Currently, an end-user of NYSE OpenBook pays (or its Vendor pays on its behalf) the monthly per-terminal NYSE OpenBook device fee of $60. In addition, a NYSE OpenBook data feed recipient pays a monthly $5,000 access fee for NYSE OpenBook, plus the per-terminal fee if the data feed recipient also displays the data. These fees currently apply regardless of whether the recipient receives NYSE OpenBook Realtime or NYSE OpenBook Ultra and whether the subscriber is a professional subscriber or a nonprofessional subscriber. The recipients receive NYSE Order Imbalance Information and NYSE BestQuote for no additional charge.

(b) Subscribers and Data Feed Recipients. After consultation with the Exchange's market data customers, including large and small redistributors and broker-dealers, the Exchange found that the marketplace desires a simplified fee structure for its products, especially regarding the methodology for counting the “devices” that are the subject of the device fee. As technology has made it increasingly difficult to define “device” and to control who has access to devices, the markets have struggled to make device counts uniform among their customers.

i. The Original Model. The markets created the “device fee” metric in 1960, when market data vendors first made interrogation services available to their subscribers. During the 1960s, 1970s and 1980s, a vendor would typically link its servers to display devices that the vendor provided to its subscribers. The linkages allowed the subscriber to interrogate the vendor's database for vendor-prepared displays of stock prices and quotes. The subscriber could do no more than view the vendor-provided displays of prices and quotes. The vendor reported the number of display devices through which each subscriber could receive the vendor's displays and the exchanges imposed fees on the subscribers based on that number of devices.

The markets deemed any party that received access to the price and quote data feeds to constitute something other than a subscriber. Access to a data feed meant the receipt of prices and quotes in a manner that allowed the recipient to manipulate and re-format the data (as opposed to a subscriber's receipt of the vendor's read-only controlled displays). Such parties (“Data Feed Recipients”) used their data feed access:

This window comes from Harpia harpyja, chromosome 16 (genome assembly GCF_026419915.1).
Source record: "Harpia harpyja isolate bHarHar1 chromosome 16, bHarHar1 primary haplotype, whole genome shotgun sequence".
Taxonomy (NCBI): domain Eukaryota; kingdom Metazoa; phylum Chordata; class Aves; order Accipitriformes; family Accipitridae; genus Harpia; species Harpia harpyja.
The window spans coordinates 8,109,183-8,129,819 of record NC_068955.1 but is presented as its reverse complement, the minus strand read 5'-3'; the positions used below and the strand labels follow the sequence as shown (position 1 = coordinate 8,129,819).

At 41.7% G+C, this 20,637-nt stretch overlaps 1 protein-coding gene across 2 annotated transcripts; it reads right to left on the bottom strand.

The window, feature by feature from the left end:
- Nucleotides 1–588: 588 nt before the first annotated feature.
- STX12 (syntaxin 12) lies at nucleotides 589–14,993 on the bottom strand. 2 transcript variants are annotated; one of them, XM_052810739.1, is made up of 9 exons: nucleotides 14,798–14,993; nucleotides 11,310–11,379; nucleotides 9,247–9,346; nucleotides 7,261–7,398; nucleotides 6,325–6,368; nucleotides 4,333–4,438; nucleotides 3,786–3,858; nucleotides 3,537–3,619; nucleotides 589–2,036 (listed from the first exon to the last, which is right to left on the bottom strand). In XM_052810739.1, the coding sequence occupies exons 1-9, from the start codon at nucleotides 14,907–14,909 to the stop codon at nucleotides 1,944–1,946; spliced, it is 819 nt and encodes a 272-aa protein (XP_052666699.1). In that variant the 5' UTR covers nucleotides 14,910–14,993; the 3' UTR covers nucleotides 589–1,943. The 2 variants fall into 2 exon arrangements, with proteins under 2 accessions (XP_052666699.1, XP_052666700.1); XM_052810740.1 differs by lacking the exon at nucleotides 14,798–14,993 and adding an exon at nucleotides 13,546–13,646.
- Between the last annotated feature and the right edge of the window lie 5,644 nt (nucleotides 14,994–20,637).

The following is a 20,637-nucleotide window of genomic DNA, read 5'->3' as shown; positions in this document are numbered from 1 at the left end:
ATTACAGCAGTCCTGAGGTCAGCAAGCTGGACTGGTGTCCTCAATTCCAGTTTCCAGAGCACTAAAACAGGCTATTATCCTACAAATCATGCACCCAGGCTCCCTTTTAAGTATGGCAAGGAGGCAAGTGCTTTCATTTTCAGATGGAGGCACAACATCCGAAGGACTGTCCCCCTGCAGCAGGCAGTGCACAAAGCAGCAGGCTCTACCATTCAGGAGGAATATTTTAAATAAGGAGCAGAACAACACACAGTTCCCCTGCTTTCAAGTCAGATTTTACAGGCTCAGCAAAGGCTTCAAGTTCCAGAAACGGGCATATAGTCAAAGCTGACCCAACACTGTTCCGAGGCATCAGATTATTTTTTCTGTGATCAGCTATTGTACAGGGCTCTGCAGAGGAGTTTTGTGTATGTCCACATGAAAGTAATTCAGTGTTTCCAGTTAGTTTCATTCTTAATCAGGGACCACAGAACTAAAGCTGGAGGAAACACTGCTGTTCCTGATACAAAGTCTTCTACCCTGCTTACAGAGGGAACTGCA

a. To create interrogation services that they would vend to their subscribers;

b. To make the data feeds available to other parties; or

c. To use the data internally for display, analysis, portfolio valuation or other purposes other than display.

The markets imposed access fees on such parties, fees that the markets have never imposed on subscribers' receipt of controlled display services.

ii. The Impact of Technology. During and after the 1980s, the markets and supporting technology evolved dramatically. Networks of personal computers replaced direct links between the vendor and each subscriber device as the standard means for distributing a vendor's interrogation service to subscribers. Vendors and subscribers applied “user id and password” entitlements to control access to the vendor's interrogation services. In time, controlled display devices became more sophisticated and enabled the subscriber to use the data for analysis and other non-display functions, functions previously reserved only for Data Feed Recipients. Vendors began to provide services in which they controlled access, but no longer provided pre-set displays of data. This evolutionary process blurred the historic distinctions between Data Feed Recipients' uses of data and subscribers' uses of data. As a result, the traditional measures for billing purposes (i.e., device fees for subscribers; access, program classification and device fees for Data Feed Recipients) became difficult to apply. This has resulted in unnecessary burdens and costs to customers and exchanges alike.